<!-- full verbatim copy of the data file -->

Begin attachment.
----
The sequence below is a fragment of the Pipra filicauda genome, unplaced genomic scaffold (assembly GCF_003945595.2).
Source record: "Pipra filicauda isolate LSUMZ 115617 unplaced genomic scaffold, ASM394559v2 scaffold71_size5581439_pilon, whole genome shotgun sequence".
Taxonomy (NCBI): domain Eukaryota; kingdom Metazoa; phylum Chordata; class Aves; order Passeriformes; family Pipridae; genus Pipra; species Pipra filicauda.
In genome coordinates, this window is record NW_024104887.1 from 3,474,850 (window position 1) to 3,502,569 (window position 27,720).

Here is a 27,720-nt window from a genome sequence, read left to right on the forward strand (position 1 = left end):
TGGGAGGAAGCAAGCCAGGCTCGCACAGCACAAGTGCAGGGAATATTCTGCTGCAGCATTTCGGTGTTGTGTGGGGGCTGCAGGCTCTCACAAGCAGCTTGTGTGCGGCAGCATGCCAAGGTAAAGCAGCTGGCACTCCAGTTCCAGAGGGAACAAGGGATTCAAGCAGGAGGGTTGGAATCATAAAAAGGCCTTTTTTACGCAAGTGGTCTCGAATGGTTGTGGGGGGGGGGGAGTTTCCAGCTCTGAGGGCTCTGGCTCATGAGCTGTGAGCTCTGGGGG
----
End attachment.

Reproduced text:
The sequence below is a fragment of the Pipra filicauda genome, unplaced genomic scaffold (assembly GCF_003945595.2).
Source record: "Pipra filicauda isolate LSUMZ 115617 unplaced genomic scaffold, ASM394559v2 scaffold71_size5581439_pilon, whole genome shotgun sequence".
Taxonomy (NCBI): domain Eukaryota; kingdom Metazoa; phylum Chordata; class Aves; order Passeriformes; family Pipridae; genus Pipra; species Pipra filicauda.
In genome coordinates, this window is record NW_024104887.1 from 3,474,850 (window position 1) to 3,502,569 (window position 27,720).

Here is a 27,720-nt window from a genome sequence, read left to right on the forward strand (position 1 = left end):
TGGGAGGAAGCAAGCCAGGCTCGCACAGCACAAGTGCAGGGAATATTCTGCTGCAGCATTTCGGTGTTGTGTGGGGGCTGCAGGCTCTCACAAGCAGCTTGTGTGCGGCAGCATGCCAAGGTAAAGCAGCTGGCACTCCAGTTCCAGAGGGAACAAGGGATTCAAGCAGGAGGGTTGGAATCATAAAAAGGCCTTTTTTACGCAAGTGGTCTCGAATGGTTGTGGGGGGGGGGGAGTTTCCAGCTCTGAGGGCTCTGGCTCATGAGCTGTGAGCTCTGGGGG